The full spectrum of COVID-19 disease is still emerging, but the most common signs and symptoms at onset are fever, dry cough, myalgia, anosmia and ageusia, fatigue, and dyspnoea (Guan et al. 2020; Lapostolle et al. 2020).
Pulmonary bleeding seems to be an atypical manifestation of SARS-CoV-2 infection, as COVID-19-associated haemoptysis has rarely been reported in the literature (Lapostolle et al. 2020). In a selected Chinese cohort, haemoptysis was present in 0.9% of 1099 COVID-19 patients (2.3% in severe cases) (Guan et al. 2020). Recently, Lapostolle et al. reported a 3% haemoptysis rate in a large cohort of confirmed COVID-19 patients managed in an outpatient setting (Lapostolle et al. 2020).
Very few major haemorrhagic complications have been described in hospitalised COVID-19 patients, with only a few cases of spontaneous abdominal internal bleeding and none at the bronchial level (Conti et al. 2020). Minor or occult bleeding was reported, especially due to SARS-CoV-2 associated digestive tract lesions (Lin et al. 2020).
A hallmark of severe COVID-19 is altered coagulation with a predominantly pro-thrombotic status and a high risk of thromboembolic events (Helms et al. 2020). The initial coagulopathy of COVID-19 presents a prominent elevation of D-dimer and fibrin/fibrinogen degradation products, while abnormalities in PT, APTT, and platelet counts are relatively uncommon in initial presentations (Connors and Levy 2020). In some centres, venous and pulmonary thromboembolic complications are found in one-third of critically ill patients, leading to prophylactic doses higher than the thrombosis prophylaxis recommendation even in the absence of randomised evidence.
The lungs are the target organ for SARS-CoV-2, and progressive respiratory failure is the primary cause of death in COVID-19 patients. Pathological examination of the lungs of deceased COVID-19 patients showed diffuse alveolar damage associated with both thrombotic and haemorrhagic lesions: severe endothelial injury, alveolar capillary microthrombi, and increased angiogenesis (Ackermann et al. 2020).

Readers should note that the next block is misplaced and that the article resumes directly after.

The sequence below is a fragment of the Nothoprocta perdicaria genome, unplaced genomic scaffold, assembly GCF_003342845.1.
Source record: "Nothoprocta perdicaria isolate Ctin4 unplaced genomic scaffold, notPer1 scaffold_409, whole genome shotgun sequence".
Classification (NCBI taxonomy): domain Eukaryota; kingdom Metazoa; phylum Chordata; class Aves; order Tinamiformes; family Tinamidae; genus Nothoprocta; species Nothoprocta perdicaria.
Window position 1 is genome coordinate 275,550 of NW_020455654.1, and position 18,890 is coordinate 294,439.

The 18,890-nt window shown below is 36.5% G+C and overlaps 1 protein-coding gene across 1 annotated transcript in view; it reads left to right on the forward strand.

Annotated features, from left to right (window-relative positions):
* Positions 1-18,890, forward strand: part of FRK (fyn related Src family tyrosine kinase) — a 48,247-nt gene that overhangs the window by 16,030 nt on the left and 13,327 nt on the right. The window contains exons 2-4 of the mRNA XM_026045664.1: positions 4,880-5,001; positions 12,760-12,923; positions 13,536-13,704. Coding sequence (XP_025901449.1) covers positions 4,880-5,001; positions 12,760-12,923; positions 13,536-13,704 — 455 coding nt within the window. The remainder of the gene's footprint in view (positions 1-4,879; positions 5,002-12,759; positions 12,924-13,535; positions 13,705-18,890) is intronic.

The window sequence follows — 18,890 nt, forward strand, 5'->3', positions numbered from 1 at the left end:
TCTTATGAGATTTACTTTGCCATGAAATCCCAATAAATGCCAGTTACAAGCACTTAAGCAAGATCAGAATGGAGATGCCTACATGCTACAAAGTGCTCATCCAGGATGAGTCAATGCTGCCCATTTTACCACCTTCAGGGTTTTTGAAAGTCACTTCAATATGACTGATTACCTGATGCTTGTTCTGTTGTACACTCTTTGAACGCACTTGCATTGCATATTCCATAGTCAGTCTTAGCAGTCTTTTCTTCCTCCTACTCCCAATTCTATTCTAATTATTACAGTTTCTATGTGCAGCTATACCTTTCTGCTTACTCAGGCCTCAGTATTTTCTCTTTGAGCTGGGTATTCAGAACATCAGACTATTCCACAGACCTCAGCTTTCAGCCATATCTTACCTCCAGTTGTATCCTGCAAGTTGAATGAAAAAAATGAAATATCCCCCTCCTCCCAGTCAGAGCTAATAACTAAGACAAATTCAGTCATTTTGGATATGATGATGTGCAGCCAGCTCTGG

In this context, we hypothesised that the life-threatening haemoptysis presented by our patient was consecutive to severe lung damage induced by SARS-CoV-2 combined with the anticoagulant effect of UNFH therapy, resulting in peripheral bronchial artery damage. In such cases, bronchial artery embolisation could be indicated.
Faced with haemoptysis, chest CTA is recommended to specify the nature, extent, and topography of pulmonary lesions. CTA allows the evaluation of the bronchial artery anatomy and the exploration of pulmonary arteries, which are a less common cause of haemoptysis. A recent study showed that preprocedural CTA helps detect culprit ectopic bronchial arteries and non-bronchial systemic arteries originating from the subclavian and internal mammary arteries during bronchial artery embolisation (Li et al. 2019). Li et al. observe that chest CTA improve the haemoptysis-free early survival rate in patients with haemoptysis (Li et al. 2019).
At the time of writing, this is the first reported case of bronchial artery embolisation used for COVID-19-related haemoptysis. Our experience suggests that the embolisation of bronchial arteries is feasible and may help control bleeding in cases of COVID-19 pneumonia associated with life-threatening haemoptysis. However, the impact on survival remains uncertain. The risk incurred by medical and paramedical staff is an issue that must also be taken into account. We hope that other authors will report their similar experiences in order to provide answers to these questions.